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Some Things That Have Helped Me Worry Less

Don’t ask yourself if your worries are rational, focus on what actions you can take.

Scott Young

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I worry about things more than I’d like to.

I worry about making mistakes, getting criticized, having my business fail, being awkward or rude in social situations and lots of other things.

Most of the time my worries just stay in my head. They’re there, but I ignore them well enough to get on with my day and keep working.

Other times, those worries grip me and derail my progress. I struggled immensely with big parts of writing my upcoming book. My own expectations (and imagined attacks) made starting the writing portion of each chapter a strenuous chore.

I don’t think my level of anxiety is unusual or extreme. I don’t get panic attacks, and I haven’t had anxiety debilitate my life the way it does for many. That said, I’ve tried a lot of things to make it easier. Here’s what’s worked for me.

Things I’ve Done to Worry Less

Most problems in life are stubborn, rather than complicated. Thus we tend to spend our lives fighting against the same problems over and over. Progress is possible, but at the same time, our old foes are rarely completely vanquished.

Overcoming worrying isn’t a trivial issue. But it there are strategies you can use to lessen the impact.

1. Don’t Own Your Thoughts

I’ve found meditation helpful, not so much for the actual meditation itself, but for the idea of what meditation tries to accomplish and to apply the same abstract principles to my ordinary life.

One of the core ideas of Buddhist philosophy is anatman, or not-self. The idea essentially boils down to reviewing everything in your conscious experience and recognizing that you don’t have control over it.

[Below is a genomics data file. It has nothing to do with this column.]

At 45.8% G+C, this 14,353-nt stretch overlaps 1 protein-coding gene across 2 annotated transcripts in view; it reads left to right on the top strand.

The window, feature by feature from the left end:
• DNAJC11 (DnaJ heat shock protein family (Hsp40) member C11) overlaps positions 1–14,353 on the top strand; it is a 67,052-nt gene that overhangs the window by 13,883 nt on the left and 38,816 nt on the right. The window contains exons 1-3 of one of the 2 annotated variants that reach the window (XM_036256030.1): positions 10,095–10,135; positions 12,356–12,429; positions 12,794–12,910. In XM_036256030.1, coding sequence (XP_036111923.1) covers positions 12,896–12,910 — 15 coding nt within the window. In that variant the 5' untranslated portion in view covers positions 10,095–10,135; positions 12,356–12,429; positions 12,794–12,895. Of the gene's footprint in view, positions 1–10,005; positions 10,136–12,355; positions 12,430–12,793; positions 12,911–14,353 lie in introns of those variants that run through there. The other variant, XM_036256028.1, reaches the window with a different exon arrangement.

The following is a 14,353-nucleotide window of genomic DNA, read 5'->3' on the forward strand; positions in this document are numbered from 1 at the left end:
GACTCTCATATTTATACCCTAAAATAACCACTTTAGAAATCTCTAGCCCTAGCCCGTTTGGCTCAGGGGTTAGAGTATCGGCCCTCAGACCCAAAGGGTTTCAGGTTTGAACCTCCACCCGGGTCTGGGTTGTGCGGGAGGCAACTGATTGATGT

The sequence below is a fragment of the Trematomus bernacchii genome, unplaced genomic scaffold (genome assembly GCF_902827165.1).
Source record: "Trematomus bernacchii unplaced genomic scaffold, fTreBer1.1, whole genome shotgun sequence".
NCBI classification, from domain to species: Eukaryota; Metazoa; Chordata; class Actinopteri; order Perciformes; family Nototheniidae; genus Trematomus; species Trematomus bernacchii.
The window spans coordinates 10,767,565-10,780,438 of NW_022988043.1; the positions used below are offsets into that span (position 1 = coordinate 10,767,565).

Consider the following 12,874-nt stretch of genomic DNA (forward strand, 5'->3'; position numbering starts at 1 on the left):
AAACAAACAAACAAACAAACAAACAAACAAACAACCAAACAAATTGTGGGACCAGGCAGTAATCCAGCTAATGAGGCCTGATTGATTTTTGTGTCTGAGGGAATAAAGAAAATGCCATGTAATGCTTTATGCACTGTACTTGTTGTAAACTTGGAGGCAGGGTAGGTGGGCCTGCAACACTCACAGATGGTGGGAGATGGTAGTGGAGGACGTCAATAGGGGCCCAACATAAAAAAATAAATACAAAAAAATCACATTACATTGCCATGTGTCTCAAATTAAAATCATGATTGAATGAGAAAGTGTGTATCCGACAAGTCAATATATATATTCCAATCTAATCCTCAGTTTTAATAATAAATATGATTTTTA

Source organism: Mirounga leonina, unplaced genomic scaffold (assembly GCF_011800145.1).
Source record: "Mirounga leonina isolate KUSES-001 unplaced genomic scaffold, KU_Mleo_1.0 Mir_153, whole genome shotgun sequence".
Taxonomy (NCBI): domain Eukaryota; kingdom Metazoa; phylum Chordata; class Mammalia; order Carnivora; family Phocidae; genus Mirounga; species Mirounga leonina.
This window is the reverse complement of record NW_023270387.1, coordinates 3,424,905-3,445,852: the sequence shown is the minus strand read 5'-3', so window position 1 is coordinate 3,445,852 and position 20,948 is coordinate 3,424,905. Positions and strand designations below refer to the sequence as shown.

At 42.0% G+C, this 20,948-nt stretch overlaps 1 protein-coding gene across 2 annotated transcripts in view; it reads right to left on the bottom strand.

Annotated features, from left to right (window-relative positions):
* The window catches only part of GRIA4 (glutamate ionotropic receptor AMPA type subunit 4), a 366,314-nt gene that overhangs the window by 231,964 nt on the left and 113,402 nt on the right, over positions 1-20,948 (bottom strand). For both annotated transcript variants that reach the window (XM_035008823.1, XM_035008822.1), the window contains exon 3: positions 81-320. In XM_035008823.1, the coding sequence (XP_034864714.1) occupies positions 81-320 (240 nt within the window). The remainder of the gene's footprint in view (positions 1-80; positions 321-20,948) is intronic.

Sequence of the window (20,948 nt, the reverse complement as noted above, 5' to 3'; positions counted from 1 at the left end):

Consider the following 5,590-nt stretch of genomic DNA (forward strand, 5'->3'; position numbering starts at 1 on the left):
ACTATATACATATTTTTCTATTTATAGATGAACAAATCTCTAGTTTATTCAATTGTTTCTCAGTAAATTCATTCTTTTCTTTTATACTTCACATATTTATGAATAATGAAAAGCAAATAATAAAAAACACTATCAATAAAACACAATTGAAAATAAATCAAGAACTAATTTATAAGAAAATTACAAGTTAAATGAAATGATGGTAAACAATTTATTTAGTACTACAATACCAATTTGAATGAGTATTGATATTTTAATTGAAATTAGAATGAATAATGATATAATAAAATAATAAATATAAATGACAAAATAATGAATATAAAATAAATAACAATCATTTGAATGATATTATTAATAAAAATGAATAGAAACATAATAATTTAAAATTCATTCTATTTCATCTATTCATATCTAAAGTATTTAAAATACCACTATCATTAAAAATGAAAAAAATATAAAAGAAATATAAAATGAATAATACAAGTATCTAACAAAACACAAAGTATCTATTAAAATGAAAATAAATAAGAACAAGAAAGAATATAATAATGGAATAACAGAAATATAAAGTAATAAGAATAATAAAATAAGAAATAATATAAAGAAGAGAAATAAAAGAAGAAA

It’s easy to see your thoughts as part of yourself. Something you create and control. It can therefore be frustrating when you can’t help yourself from worrying.

Another way of looking at it, however, is that thoughts just happen. They are a sensory experience, not part of you. Thoughts comes from inside your head, but otherwise they’re as much under your control as what you see, hear or feel from the outside world.

Denying ownership of a thought gives you a choice not to grab onto it. Just like how you might have an annoying sound in the background and choose to ignore it because there’s nothing you can do, you can similarly have a distracting, negative thought and choose to do nothing about it.

This approach is different because most of us spend our time trying to “stop” ourselves from worrying (which makes it worse), or try to “solve” the worry by imagining a way to avoid the threat. It’s easy to forget that there’s a third option: do nothing.

2. Get Off Social Media.

Facing down your fears is good. But there’s a difference between healthy exposure to things that give you anxiety, and indulging in a non-stop download of algorithmically-optimized information designed to trigger your threat response.

Twitter is my vice of choice. I love being able to engage with smart people from around the world on interesting topics. More than once I’ve learned fascinating new things. But the platform is also a nightmare for throwing up things that make you feel angry or anxious.

I now believe that resiliency must be matched with choosing appropriate environments. Mute the people and sources that make you feel worried. Especially if those are the people on “your side.”

3. Identify Your Acute Anxieties, Face Them Head-On.

Not all anxieties are recurring. You may worry that you said something weird to that person one time, and forget about it a few days later. Others, however, have consistent themes and show up again and again.